My latest effort in this sphere comes as a flyer that covers that basics of research data and copyright. Hopefully, this will give you a better sense of how copyright does (and does not) apply to research data and how this affects what you can do with your and others’ data.

The flyer is CC-BY licensed, so you are free to use and reuse as you like so long as you attribute!

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Love Your Data

It’s Love Your Data Week, an effort coordinated by one of my amazing data librarian peers, Heather Coates. Love your data week celebrates how prevalent and important data is to research while also acknowledging that we need to give our data some love from time to time.

Each day has a theme and I encourage you to check out the resources on the main site and those appearing on Twitter under the #LYD16 hashtag. I’ve also identified some posts and videos I’ve created over the last few years relating to the 5 topics. Do check them out and think about ways to love your data a little more this week!

Monday – Keep Your Data Safe

Tuesday – Do You Know Where Your Data Is?

Wednesday – Write It Down!

Thursday – Give and Get Credit

Friday – Transforming, Extending, Reusing Data

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Hello, I’m Kristin Briney and I’m number 0000-0003-1802-0184

It’s only January, but it’s looking like one of the biggest trends of 2016 is going to be linking every researcher to a unique ID. I’m speaking, of course, of ORCID numbers and the recent news that even more publishers are now requiring authors to have an ORCID number when they publish articles in their journals. So if you don’t have an ORCID number, now is the perfect time to get one!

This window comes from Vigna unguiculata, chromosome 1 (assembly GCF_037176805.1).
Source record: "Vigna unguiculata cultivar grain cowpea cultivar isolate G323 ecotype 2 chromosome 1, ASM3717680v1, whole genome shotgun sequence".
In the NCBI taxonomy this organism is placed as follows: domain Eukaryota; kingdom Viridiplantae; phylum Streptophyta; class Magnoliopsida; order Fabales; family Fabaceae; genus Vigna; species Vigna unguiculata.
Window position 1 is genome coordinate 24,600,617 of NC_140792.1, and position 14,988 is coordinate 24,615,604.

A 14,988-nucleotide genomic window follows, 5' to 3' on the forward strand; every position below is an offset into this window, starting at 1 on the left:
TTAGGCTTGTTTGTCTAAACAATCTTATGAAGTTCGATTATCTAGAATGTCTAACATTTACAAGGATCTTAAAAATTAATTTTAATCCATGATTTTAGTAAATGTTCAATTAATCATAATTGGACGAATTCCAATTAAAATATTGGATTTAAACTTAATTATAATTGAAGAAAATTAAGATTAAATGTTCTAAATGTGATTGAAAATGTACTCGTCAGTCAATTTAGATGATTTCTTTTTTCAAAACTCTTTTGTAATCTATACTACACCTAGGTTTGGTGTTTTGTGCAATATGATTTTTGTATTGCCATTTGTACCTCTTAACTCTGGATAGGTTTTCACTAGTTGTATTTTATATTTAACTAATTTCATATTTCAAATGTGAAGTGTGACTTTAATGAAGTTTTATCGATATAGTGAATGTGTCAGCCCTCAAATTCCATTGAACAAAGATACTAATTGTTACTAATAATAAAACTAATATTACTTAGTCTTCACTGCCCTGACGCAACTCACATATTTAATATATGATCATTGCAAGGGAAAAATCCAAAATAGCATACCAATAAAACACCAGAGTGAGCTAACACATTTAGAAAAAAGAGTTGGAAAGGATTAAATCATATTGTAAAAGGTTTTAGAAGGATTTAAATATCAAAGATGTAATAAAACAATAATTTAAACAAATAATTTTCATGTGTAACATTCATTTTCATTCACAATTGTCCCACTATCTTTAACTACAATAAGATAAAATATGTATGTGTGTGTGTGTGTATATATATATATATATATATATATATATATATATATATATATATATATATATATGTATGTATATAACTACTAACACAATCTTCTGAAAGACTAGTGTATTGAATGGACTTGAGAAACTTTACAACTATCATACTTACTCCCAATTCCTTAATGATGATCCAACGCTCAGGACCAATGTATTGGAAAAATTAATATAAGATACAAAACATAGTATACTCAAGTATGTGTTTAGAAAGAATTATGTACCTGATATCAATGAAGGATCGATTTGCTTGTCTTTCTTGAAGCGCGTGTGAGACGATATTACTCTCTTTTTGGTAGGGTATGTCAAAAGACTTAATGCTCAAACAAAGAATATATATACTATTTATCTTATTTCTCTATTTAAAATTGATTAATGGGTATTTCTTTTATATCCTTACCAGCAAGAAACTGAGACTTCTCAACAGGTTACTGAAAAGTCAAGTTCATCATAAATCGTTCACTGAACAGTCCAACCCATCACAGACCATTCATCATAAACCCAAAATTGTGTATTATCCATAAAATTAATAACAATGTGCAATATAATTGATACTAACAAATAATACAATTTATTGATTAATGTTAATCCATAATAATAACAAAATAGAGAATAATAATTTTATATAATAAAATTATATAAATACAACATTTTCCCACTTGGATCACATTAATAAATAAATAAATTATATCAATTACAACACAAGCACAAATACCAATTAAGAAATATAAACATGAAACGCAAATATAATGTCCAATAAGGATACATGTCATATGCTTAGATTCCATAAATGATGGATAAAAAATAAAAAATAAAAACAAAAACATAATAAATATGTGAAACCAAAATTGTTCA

So what’s the big deal with these 16-digit numbers and why would anyone want to be a number?

The problem is best illustrated by the John Smith’s and Zhang Wei’s of the world; have you ever tried to find a paper by someone when there are at least 2 people with that name in the same subfield? The problem is further exacerbated by the fact that people change institutions, women change their name after marriage, and that journals don’t abbreviate names in the same way. How is anyone supposed to find someone else’s scholarship, let alone keep track of their own complete scholarly record?

The answer is to correlate a unique number to each researcher. That way, you know that 0000-0003-1802-0184 always means me and only me. I’m lucky to have a pretty unique name, but I’ve also worked at multiple institutions and in two completely different fields (chemistry and librarianship). Having an ORCID number means that someone else can find all of my scholarly work in an easy way.

I’ve been a big fan of ORCID for a while now and am very excited to see these major adoption milestone happening. I know that many people have already grabbed their own ORCID numbers and now is definitely the time to claim your number if you haven’t! Getting an ORCID number is free and pretty straightforward. Registration is quick, though it may take a little time to associate all of your old papers with your new number when you fill out your profile. Once this is done, however, it’s very easy to maintain your ORCID by occasionally adding new publications. More information can be found at orcid.org.

I really expect that the recent news about ORCID integration will only be the tipping point for this useful system. So don’t be surprised if your publisher, funding agency, or other research-associated organization starts asking for your ORCID soon. This means that you’ll want claim an ORCID number of your own, if you haven’t already. 2016 is likely to be the year that you need it.